Neam, Kelsey Dillon (2015-08). The Spatial Ecology of a Dispersal Limited Mammal on a Mosaic Landscape. Master's Thesis. Thesis uri icon

abstract

  • As human population, food consumption, and the demand for forest products continue to rise, the pressures of land use change on biodiversity are projected to intensify. In tropical regions, countryside habitats and conventional agricultural practices that retain abundant tree cover and a structurally complex canopy may provide habitats and landscape connectivity for many taxa. This research aimed to assess how the spatial distribution of a dispersal-limited mammal, the brown-throated sloth (Bradypus variegatus), is shaped by differences in the structure and configuration of countryside habitats in Costa Rica, using a multi-scale framework. I conducted two studies to better understand the spatial ecology of brown-throated sloths, and identify specific conservation opportunities for the species. First, data on sloth occurrence was collected from line-transect surveys within countryside habitats (i.e., plantations and mixed-use areas). Subsequently, I developed a density surface map to pinpoint hotspot areas of brown-throated sloths. Second, I measured characteristics of the habitat surrounding sloth presence and absence sites at the local scale (tree height, canopy cover, basal area) and at three broader scales (patch area, shape, degree of isolation) using ArcMap 10.2 and FRAGSTATS 4.2. At the local scale, results indicated that sloths were more likely to be present in structurally complex habitats, specifically areas that were heterogeneous in tree height and basal area. Even within a given habitat type, sloths preferred more complex areas over homogenous areas. At the broader scale, sloths appeared to prefer habitats that encompassed high proportions of secondary forest and those that were nearby large tracts of forest (>=10 ha). The brown-throated sloths in this study seemed to be able to adapt to the disturbed and fragmented environment by utilizing countryside habitats, specifically riparian forests, tree plantations and mixed-use areas. While there is no substitute for the resources and ecosystem services provided by forests, the management of countryside habitats should also be a priority because of their potential to conserve brown-throated sloths, and other taxa throughout the Neotropics. To locally promote the use of countryside habitats by brown-throated sloths, property owners should retain patches of secondary forest and incorporate more structurally complex vegetation into their lands.
  • As human population, food consumption, and the demand for forest products continue to rise, the pressures of land use change on biodiversity are projected to intensify. In tropical regions, countryside habitats and conventional agricultural practices that retain abundant tree cover and a structurally complex canopy may provide habitats and landscape connectivity for many taxa. This research aimed to assess how the spatial distribution of a dispersal-limited mammal, the brown-throated sloth (Bradypus variegatus), is shaped by differences in the structure and configuration of countryside habitats in Costa Rica, using a multi-scale framework.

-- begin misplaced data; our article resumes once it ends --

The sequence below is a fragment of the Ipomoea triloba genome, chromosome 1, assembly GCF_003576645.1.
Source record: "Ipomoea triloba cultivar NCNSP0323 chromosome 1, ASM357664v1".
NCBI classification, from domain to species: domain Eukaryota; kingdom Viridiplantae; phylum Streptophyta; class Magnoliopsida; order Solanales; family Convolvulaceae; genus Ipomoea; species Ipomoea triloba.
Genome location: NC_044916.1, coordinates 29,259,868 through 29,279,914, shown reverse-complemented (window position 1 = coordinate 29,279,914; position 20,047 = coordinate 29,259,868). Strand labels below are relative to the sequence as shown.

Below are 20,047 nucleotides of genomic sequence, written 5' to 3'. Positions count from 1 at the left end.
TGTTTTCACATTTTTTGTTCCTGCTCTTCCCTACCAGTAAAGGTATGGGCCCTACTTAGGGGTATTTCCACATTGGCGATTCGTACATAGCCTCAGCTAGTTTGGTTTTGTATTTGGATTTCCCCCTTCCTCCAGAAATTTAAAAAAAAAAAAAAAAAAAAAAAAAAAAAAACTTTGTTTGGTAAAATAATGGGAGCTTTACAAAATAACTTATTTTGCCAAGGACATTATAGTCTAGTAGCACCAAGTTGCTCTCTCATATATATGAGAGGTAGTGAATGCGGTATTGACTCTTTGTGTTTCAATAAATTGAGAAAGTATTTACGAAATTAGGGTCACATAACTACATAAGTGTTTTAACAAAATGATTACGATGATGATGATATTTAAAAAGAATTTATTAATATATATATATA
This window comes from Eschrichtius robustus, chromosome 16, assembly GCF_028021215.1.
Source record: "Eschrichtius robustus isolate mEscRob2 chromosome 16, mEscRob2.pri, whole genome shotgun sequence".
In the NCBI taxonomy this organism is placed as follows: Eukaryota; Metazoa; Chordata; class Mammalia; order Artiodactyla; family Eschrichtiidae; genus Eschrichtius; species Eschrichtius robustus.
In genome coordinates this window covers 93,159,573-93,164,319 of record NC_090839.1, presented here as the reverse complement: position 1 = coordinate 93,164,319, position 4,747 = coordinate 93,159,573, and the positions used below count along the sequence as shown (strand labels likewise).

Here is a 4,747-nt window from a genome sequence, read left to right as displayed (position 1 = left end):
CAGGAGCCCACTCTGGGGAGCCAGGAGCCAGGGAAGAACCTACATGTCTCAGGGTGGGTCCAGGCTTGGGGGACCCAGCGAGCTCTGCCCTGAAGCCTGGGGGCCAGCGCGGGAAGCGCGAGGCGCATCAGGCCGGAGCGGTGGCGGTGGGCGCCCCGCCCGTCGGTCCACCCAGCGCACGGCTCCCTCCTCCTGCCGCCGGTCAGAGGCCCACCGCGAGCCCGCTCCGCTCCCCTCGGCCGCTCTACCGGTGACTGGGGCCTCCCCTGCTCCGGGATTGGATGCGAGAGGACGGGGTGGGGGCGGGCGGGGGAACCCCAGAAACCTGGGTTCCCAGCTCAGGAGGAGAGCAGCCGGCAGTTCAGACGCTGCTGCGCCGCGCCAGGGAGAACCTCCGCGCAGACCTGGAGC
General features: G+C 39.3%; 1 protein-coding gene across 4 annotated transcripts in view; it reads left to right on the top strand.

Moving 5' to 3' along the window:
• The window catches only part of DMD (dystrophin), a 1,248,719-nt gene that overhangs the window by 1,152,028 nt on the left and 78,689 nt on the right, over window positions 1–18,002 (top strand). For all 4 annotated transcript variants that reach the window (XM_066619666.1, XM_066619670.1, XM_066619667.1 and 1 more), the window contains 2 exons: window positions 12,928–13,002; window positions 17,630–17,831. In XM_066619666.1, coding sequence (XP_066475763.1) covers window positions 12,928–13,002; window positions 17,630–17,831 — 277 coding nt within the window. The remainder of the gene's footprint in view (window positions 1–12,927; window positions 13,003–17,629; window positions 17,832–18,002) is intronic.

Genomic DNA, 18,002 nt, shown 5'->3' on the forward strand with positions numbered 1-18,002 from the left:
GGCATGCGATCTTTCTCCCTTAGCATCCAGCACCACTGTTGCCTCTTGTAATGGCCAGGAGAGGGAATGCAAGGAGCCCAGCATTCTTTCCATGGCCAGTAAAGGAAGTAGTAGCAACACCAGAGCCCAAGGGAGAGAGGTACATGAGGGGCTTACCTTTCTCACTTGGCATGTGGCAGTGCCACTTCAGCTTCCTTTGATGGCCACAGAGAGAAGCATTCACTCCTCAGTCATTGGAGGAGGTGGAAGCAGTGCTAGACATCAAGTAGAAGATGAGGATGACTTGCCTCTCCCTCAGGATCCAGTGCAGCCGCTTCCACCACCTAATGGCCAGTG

I conducted two studies to better understand the spatial ecology of brown-throated sloths, and identify specific conservation opportunities for the species. First, data on sloth occurrence was collected from line-transect surveys within countryside habitats (i.e., plantations and mixed-use areas). Subsequently, I developed a density surface map to pinpoint hotspot areas of brown-throated sloths. Second, I measured characteristics of the habitat surrounding sloth presence and absence sites at the local scale (tree height, canopy cover, basal area) and at three broader scales (patch area, shape, degree of isolation) using ArcMap 10.2 and FRAGSTATS 4.2. At the local scale, results indicated that sloths were more likely to be present in structurally complex habitats, specifically areas that were heterogeneous in tree height and basal area. Even within a given habitat type, sloths preferred more complex areas over homogenous areas. At the broader scale, sloths appeared to prefer habitats that encompassed high proportions of secondary forest and those that were nearby large tracts of forest (>=10 ha).

    The brown-throated sloths in this study seemed to be able to adapt to the disturbed and fragmented environment by utilizing countryside habitats, specifically riparian forests, tree plantations and mixed-use areas. While there is no substitute for the resources and ecosystem services provided by forests, the management of countryside habitats should also be a priority because of their potential to conserve brown-throated sloths, and other taxa throughout the Neotropics. To locally promote the use of countryside habitats by brown-throated sloths, property owners should retain patches of secondary forest and incorporate more structurally complex vegetation into their lands.

publication date

  • August 2015